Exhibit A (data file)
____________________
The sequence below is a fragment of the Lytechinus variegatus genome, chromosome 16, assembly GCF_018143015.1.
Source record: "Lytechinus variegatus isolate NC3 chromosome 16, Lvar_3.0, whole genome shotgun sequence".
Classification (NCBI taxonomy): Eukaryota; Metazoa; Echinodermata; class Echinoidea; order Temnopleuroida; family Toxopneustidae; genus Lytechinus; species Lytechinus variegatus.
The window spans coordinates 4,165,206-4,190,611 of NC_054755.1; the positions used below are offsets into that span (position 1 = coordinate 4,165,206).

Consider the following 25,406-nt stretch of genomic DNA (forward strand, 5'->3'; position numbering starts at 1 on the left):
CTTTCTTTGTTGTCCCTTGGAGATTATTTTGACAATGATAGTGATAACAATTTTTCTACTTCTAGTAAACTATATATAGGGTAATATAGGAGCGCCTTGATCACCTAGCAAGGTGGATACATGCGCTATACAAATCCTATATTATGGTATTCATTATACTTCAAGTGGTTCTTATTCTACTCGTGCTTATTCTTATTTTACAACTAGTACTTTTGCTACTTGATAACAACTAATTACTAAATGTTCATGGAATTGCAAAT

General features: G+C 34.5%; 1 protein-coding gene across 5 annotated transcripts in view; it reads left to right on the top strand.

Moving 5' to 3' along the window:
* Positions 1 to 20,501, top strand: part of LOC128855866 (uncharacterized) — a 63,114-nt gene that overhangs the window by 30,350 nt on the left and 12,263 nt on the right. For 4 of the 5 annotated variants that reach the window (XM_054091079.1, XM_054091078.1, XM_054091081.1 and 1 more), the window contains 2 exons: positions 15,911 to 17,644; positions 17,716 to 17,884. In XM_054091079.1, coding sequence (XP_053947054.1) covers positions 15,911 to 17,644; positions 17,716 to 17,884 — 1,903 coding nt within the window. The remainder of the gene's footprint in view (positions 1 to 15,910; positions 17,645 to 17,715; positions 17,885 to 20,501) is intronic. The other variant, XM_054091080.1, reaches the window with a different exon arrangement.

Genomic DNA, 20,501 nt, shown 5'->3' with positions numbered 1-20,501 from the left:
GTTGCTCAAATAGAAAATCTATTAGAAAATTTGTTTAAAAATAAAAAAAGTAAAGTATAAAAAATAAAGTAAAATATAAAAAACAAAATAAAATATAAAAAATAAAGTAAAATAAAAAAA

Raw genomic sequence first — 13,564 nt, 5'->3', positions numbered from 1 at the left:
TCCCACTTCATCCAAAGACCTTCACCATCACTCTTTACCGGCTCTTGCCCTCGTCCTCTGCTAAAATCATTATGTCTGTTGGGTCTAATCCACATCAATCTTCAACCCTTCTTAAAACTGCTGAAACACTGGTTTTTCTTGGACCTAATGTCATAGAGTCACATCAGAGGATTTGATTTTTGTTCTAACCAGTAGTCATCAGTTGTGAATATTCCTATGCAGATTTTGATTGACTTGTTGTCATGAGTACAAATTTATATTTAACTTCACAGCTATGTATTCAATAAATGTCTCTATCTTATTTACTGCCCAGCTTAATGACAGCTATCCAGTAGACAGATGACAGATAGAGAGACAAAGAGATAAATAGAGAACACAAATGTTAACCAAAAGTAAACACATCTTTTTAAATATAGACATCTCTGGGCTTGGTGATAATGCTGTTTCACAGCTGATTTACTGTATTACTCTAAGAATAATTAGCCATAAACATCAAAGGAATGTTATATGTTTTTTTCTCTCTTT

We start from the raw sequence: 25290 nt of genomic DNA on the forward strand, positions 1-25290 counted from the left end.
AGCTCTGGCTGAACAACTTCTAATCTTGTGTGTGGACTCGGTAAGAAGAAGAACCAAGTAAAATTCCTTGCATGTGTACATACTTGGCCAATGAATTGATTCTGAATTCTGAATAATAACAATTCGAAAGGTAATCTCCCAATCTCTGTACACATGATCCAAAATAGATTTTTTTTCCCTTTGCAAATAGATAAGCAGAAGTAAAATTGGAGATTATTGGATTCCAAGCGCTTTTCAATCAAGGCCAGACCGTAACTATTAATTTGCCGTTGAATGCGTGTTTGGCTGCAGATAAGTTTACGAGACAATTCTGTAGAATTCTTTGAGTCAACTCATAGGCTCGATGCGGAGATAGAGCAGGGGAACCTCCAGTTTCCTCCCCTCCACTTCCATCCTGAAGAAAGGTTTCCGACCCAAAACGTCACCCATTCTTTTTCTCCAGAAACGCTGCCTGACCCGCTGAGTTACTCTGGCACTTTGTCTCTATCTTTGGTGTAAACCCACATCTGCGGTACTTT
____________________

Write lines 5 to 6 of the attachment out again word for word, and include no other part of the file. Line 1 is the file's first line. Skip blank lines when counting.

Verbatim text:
Consider the following 25,406-nt stretch of genomic DNA (forward strand, 5'->3'; position numbering starts at 1 on the left):
CTTTCTTTGTTGTCCCTTGGAGATTATTTTGACAATGATAGTGATAACAATTTTTCTACTTCTAGTAAACTATATATAGGGTAATATAGGAGCGCCTTGATCACCTAGCAAGGTGGATACATGCGCTATACAAATCCTATATTATGGTATTCATTATACTTCAAGTGGTTCTTATTCTACTCGTGCTTATTCTTATTTTACAACTAGTACTTTTGCTACTTGATAACAACTAATTACTAAATGTTCATGGAATTGCAAAT